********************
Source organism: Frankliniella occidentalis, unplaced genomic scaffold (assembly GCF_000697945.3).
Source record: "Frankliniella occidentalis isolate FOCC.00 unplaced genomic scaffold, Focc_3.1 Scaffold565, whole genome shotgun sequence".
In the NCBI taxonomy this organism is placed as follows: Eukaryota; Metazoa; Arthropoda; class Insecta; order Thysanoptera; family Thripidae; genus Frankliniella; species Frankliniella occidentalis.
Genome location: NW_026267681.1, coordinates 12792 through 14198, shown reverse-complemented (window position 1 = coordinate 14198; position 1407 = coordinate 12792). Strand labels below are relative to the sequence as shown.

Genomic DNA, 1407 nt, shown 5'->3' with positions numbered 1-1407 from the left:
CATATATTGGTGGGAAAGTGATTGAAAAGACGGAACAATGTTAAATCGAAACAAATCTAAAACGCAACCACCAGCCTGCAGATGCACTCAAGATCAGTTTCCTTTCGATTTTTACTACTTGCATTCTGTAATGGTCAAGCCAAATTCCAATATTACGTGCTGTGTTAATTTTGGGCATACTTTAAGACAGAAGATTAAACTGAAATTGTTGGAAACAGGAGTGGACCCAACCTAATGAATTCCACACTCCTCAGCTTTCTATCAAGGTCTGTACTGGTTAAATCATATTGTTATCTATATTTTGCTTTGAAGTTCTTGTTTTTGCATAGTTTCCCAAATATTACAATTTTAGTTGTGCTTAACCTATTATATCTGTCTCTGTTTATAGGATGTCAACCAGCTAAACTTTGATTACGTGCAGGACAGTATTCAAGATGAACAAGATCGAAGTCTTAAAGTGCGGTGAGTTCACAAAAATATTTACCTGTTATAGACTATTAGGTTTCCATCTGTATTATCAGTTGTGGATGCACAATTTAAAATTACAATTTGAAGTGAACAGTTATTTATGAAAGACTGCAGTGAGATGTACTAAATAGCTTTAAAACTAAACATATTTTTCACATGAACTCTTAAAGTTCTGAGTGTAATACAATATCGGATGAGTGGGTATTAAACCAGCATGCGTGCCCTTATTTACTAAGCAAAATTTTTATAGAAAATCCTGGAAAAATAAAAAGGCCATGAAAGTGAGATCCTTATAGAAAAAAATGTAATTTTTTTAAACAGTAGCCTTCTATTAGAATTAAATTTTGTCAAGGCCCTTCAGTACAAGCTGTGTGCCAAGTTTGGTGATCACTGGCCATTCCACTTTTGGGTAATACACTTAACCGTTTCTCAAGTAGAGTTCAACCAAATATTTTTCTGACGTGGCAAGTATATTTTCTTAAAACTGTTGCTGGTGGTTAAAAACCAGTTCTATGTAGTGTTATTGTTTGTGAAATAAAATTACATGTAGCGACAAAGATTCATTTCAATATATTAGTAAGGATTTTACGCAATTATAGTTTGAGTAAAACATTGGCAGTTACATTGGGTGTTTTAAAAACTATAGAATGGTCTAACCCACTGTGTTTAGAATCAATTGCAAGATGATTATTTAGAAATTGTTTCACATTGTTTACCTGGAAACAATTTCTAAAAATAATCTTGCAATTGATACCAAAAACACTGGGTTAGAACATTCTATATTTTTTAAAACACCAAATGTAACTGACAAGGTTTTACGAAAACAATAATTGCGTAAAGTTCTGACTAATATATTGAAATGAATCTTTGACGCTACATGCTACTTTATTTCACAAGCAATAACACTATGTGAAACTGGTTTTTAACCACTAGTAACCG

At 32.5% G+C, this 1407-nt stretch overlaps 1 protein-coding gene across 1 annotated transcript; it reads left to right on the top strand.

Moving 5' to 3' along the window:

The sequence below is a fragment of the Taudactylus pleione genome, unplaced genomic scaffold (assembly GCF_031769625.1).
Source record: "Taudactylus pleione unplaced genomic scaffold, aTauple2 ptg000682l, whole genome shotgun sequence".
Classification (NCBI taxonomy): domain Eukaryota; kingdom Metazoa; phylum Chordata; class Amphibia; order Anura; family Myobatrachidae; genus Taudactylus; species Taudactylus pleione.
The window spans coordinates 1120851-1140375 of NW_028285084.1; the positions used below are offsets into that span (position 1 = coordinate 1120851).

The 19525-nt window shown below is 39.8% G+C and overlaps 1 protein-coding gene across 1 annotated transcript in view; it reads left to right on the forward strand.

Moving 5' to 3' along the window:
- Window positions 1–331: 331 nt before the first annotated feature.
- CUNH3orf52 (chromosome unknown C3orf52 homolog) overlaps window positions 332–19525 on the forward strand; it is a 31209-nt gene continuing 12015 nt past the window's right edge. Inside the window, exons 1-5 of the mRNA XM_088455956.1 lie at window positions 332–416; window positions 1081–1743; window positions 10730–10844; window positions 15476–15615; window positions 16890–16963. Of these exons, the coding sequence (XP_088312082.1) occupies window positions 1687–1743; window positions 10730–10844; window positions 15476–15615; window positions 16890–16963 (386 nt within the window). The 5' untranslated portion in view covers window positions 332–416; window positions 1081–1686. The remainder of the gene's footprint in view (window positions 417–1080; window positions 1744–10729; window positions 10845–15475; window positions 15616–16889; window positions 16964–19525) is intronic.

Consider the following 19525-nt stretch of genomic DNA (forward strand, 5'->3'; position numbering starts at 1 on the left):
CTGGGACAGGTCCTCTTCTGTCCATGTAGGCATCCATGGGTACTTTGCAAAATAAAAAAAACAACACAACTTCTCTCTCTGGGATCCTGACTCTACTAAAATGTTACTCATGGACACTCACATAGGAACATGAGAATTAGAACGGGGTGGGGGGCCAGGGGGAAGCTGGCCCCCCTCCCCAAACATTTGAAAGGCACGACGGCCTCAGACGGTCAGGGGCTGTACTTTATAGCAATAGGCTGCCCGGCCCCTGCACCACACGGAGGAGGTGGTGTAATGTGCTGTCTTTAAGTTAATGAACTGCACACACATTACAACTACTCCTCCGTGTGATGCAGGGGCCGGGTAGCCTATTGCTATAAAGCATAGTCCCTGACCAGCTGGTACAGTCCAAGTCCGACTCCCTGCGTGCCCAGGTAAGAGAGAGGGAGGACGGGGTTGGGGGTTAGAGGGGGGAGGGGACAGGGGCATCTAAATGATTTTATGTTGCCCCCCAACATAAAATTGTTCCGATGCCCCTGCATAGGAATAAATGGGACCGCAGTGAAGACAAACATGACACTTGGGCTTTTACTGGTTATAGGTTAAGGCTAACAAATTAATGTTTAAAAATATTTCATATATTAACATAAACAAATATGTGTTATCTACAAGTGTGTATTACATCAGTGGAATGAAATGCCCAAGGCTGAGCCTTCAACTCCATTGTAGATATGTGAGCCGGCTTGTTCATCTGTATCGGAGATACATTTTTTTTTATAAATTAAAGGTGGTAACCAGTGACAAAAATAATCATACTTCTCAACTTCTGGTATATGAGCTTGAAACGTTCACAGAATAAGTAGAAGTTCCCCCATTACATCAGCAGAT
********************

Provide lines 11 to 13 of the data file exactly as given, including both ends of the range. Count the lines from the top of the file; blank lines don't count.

Classification (NCBI taxonomy): domain Eukaryota; kingdom Metazoa; phylum Chordata; class Amphibia; order Anura; family Myobatrachidae; genus Taudactylus; species Taudactylus pleione.
The window spans coordinates 1120851-1140375 of NW_028285084.1; the positions used below are offsets into that span (position 1 = coordinate 1120851).

The 19525-nt window shown below is 39.8% G+C and overlaps 1 protein-coding gene across 1 annotated transcript in view; it reads left to right on the forward strand.